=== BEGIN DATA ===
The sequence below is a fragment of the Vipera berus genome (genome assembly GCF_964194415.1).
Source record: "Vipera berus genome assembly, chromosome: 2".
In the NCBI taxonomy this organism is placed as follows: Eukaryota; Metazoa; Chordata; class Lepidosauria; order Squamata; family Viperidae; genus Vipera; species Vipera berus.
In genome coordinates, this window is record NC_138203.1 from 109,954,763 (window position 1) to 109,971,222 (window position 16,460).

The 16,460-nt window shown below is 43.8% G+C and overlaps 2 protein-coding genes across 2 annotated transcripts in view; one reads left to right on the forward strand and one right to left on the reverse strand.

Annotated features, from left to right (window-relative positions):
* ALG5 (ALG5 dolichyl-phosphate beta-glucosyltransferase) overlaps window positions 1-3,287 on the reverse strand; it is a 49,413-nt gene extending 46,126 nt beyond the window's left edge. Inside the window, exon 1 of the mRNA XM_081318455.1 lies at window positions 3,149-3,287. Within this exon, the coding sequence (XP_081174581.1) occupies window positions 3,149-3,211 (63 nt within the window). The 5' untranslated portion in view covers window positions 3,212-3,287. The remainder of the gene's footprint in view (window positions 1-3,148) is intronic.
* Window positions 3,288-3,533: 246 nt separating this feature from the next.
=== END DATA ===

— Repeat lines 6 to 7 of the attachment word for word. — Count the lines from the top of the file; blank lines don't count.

Annotated features, from left to right (window-relative positions):
* ALG5 (ALG5 dolichyl-phosphate beta-glucosyltransferase) overlaps window positions 1-3,287 on the reverse strand; it is a 49,413-nt gene extending 46,126 nt beyond the window's left edge. Inside the window, exon 1 of the mRNA XM_081318455.1 lies at window positions 3,149-3,287. Within this exon, the coding sequence (XP_081174581.1) occupies window positions 3,149-3,211 (63 nt within the window). The 5' untranslated portion in view covers window positions 3,212-3,287. The remainder of the gene's footprint in view (window positions 1-3,148) is intronic.